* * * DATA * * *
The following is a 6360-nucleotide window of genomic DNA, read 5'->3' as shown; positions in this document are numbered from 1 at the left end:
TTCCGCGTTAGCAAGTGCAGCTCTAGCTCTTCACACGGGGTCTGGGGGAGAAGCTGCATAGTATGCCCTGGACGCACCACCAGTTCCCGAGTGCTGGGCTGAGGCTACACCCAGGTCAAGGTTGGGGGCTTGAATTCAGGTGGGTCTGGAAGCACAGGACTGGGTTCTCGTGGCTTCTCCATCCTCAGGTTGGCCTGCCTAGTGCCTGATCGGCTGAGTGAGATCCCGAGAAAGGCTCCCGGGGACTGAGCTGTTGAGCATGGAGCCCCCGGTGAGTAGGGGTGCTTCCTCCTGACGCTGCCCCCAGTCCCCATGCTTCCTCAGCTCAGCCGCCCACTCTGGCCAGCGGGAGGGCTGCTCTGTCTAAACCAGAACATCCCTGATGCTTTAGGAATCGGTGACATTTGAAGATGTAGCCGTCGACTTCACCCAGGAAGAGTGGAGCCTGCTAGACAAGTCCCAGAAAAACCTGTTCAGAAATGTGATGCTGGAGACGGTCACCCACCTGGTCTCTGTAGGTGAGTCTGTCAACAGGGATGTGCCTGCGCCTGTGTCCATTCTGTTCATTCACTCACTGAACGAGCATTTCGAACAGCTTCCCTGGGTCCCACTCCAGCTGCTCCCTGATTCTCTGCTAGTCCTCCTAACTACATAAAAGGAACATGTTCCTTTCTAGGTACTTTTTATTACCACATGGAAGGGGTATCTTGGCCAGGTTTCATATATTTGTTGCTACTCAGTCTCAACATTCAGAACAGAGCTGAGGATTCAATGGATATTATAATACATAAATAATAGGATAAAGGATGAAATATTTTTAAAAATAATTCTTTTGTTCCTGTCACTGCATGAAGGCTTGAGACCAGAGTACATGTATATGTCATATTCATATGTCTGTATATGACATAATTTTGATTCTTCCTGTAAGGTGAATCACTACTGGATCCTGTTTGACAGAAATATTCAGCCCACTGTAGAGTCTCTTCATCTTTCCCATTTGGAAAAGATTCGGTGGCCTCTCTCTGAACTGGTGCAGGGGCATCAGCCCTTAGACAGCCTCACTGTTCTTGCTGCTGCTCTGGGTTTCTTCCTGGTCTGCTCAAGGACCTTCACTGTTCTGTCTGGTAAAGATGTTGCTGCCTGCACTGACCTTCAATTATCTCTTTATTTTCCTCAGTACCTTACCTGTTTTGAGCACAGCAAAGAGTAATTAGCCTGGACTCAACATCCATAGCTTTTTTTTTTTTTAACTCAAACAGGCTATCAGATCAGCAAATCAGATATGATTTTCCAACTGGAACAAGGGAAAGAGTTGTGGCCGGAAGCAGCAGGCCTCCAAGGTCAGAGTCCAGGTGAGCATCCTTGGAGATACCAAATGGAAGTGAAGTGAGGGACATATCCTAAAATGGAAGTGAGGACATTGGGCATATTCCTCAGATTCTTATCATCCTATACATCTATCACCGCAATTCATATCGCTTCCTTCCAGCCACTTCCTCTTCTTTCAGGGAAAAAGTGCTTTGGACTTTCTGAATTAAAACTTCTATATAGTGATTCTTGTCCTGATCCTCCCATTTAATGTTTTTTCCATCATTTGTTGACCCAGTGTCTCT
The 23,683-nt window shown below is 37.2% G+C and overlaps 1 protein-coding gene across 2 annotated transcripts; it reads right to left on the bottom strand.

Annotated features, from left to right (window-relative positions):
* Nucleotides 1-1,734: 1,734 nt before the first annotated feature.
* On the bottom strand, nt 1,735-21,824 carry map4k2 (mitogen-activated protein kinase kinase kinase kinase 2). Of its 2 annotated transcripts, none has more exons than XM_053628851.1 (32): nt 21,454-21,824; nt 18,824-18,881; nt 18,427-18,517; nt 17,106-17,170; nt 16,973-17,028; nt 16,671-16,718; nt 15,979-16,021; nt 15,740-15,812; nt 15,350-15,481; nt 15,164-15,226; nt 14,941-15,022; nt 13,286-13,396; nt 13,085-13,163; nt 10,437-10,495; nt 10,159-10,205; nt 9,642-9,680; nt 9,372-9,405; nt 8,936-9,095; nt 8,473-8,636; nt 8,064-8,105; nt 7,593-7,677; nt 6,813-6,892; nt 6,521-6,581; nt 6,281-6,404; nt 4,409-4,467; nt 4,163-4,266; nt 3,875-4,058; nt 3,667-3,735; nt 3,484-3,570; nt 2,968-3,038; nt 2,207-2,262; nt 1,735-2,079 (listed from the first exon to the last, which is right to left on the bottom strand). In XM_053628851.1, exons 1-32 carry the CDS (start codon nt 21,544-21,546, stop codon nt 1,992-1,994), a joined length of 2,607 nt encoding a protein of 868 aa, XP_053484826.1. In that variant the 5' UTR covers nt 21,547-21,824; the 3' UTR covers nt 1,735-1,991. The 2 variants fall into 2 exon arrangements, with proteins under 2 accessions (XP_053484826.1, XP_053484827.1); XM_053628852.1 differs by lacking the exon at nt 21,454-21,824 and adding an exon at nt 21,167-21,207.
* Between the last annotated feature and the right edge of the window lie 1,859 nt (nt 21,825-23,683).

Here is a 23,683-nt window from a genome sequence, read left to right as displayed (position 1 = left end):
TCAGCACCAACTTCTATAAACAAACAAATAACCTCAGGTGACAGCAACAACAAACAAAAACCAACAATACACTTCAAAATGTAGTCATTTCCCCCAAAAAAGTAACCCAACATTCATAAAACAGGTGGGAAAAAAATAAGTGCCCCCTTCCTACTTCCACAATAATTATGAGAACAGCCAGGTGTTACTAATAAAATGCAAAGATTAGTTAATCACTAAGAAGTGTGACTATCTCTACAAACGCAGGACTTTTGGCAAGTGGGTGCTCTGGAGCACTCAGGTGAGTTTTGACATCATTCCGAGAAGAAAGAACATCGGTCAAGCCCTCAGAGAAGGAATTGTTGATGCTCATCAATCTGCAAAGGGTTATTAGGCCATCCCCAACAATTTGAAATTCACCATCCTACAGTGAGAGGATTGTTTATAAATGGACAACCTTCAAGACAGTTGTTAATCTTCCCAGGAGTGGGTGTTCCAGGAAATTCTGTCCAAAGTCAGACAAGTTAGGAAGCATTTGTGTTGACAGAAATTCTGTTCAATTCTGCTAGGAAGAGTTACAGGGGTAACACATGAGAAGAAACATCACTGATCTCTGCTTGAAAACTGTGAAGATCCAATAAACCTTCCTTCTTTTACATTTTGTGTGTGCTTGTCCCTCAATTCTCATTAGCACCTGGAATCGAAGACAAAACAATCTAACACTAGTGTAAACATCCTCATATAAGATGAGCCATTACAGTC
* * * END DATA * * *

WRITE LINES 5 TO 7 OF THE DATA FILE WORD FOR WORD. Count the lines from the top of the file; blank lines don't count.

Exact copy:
* Nucleotides 1-1,734: 1,734 nt before the first annotated feature.
* On the bottom strand, nt 1,735-21,824 carry map4k2 (mitogen-activated protein kinase kinase kinase kinase 2). Of its 2 annotated transcripts, none has more exons than XM_053628851.1 (32): nt 21,454-21,824; nt 18,824-18,881; nt 18,427-18,517; nt 17,106-17,170; nt 16,973-17,028; nt 16,671-16,718; nt 15,979-16,021; nt 15,740-15,812; nt 15,350-15,481; nt 15,164-15,226; nt 14,941-15,022; nt 13,286-13,396; nt 13,085-13,163; nt 10,437-10,495; nt 10,159-10,205; nt 9,642-9,680; nt 9,372-9,405; nt 8,936-9,095; nt 8,473-8,636; nt 8,064-8,105; nt 7,593-7,677; nt 6,813-6,892; nt 6,521-6,581; nt 6,281-6,404; nt 4,409-4,467; nt 4,163-4,266; nt 3,875-4,058; nt 3,667-3,735; nt 3,484-3,570; nt 2,968-3,038; nt 2,207-2,262; nt 1,735-2,079 (listed from the first exon to the last, which is right to left on the bottom strand). In XM_053628851.1, exons 1-32 carry the CDS (start codon nt 21,544-21,546, stop codon nt 1,992-1,994), a joined length of 2,607 nt encoding a protein of 868 aa, XP_053484826.1. In that variant the 5' UTR covers nt 21,547-21,824; the 3' UTR covers nt 1,735-1,991. The 2 variants fall into 2 exon arrangements, with proteins under 2 accessions (XP_053484826.1, XP_053484827.1); XM_053628852.1 differs by lacking the exon at nt 21,454-21,824 and adding an exon at nt 21,167-21,207.
* Between the last annotated feature and the right edge of the window lie 1,859 nt (nt 21,825-23,683).